A Tajik conscript looks out over remote stretches of northern Afghanistan from a border outpost near Khorog, Tajikistan. Photo by David Trilling (c)
Daniel Morgan Graduate School’s Eurasia expert Edward Lemon has published a new landmark report “Jihadists from Ex-Soviet Central Asia: Where Are They? Why Did They Radicalize? What Next?.” The report examines why some 3,000 to 5,000 citizens from post-Soviet Central Asia were recruited to fight in Syria and Iraq, maps attacks by Central Asians and explores scenarios for what they will do next as militant groups lose ground in Syria and Iraq. Published by Russia Matters, a project at The Belfer Center at Harvard University, this report is co-authored by Vera Mironova and William Tobey, both from Harvard University, and examines former Soviet countries in Central Asia as a source of jihadist terrorism.
This unique report is based on fieldwork with Central Asian labor migrants conducted by Dr. Lemon between July 2014 and July 2015 in Russia, and on interviews with ex-fighters conducted by Dr. Mironova. By drawing on the personal stories of those recruited, the report sets itself apart from most of the literature on radicalization in Central Asia. The report observes that, “The destructive potential of violent extremists from Central Asia may be amplified by their ability to cooperate with other groups, particularly from elsewhere in the former Soviet Union, though not only. Some Central Asians have risen to positions of authority within IS and other international terrorist organizations, expanding their networks and clout . . .”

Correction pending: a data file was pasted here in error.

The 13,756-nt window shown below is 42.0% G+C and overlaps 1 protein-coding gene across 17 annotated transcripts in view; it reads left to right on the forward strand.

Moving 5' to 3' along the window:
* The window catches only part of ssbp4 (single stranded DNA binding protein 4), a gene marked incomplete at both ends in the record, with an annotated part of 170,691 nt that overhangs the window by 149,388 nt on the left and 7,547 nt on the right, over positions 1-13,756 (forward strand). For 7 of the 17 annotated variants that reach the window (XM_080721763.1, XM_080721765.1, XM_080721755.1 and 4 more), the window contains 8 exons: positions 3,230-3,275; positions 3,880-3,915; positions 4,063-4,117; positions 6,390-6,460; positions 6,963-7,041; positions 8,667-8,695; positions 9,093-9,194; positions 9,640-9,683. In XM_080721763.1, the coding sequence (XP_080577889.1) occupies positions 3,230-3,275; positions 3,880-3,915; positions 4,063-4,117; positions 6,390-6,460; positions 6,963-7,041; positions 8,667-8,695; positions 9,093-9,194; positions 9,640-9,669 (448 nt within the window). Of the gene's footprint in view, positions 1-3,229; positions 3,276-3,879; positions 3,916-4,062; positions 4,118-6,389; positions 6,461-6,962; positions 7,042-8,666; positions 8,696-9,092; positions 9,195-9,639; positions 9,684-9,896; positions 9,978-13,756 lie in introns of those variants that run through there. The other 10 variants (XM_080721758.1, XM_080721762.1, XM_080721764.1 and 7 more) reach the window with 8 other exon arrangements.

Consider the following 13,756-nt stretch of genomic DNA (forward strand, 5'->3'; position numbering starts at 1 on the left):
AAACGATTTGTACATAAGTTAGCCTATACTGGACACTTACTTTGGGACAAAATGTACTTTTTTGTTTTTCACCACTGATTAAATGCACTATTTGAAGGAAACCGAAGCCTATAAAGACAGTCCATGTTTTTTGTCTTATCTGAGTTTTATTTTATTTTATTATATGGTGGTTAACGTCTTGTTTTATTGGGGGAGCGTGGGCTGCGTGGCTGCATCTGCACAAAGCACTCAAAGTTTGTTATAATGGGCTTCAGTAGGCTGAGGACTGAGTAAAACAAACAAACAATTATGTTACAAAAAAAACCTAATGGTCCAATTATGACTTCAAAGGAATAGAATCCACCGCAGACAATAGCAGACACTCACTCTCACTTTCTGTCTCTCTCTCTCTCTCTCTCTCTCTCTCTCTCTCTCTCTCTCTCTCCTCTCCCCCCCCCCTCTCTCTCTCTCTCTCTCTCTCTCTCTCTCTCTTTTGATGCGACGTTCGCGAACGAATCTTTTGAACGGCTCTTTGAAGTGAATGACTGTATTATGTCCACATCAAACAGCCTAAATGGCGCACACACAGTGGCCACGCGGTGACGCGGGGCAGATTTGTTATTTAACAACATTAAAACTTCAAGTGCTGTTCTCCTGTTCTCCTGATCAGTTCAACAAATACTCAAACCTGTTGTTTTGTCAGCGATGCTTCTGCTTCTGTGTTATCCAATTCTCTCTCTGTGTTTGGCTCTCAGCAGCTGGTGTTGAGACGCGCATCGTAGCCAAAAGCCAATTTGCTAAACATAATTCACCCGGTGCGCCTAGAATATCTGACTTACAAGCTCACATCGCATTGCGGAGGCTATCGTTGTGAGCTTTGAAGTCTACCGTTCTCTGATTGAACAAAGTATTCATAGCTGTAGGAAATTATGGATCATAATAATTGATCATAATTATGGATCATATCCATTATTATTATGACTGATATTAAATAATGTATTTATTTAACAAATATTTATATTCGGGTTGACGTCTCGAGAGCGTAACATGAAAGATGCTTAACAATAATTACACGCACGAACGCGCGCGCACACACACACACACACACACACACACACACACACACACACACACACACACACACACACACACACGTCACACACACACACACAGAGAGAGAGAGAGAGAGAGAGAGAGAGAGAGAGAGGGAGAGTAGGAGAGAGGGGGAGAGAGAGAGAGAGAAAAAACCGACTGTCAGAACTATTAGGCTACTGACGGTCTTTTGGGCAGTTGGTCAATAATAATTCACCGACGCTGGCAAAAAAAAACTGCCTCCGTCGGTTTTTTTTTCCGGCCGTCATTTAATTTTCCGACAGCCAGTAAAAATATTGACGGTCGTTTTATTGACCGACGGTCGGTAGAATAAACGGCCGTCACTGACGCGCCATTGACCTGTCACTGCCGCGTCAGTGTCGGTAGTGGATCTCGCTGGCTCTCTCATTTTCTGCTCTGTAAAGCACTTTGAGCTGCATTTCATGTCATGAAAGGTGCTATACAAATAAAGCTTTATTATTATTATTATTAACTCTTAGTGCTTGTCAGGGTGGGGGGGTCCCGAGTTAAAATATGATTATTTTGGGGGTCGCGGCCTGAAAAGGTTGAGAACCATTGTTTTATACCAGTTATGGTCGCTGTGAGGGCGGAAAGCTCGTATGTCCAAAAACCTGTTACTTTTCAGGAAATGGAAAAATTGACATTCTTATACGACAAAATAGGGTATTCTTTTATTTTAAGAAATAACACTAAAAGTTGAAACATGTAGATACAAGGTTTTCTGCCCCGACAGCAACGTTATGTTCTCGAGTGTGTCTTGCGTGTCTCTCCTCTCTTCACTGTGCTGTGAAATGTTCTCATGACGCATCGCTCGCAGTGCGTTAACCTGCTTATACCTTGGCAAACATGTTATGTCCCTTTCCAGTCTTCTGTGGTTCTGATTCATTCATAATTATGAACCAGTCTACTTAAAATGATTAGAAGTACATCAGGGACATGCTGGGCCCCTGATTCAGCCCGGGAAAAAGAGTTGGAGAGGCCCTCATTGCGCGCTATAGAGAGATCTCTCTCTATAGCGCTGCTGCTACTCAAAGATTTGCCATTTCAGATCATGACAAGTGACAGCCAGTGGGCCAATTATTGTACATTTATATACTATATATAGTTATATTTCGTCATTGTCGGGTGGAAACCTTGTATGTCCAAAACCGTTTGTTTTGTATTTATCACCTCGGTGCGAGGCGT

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Edward Lemon, Ph.D. is the DMGS-Kennan Institute Fellow at the Daniel Morgan Graduate School.
Between September 2016 and August 2018, Dr. Lemon was a Mellon Postdoctoral Teaching Fellow at the Harriman Institute at Columbia University. He gained his PhD in international studies from the University of Exeter in the United Kingdom in 2016.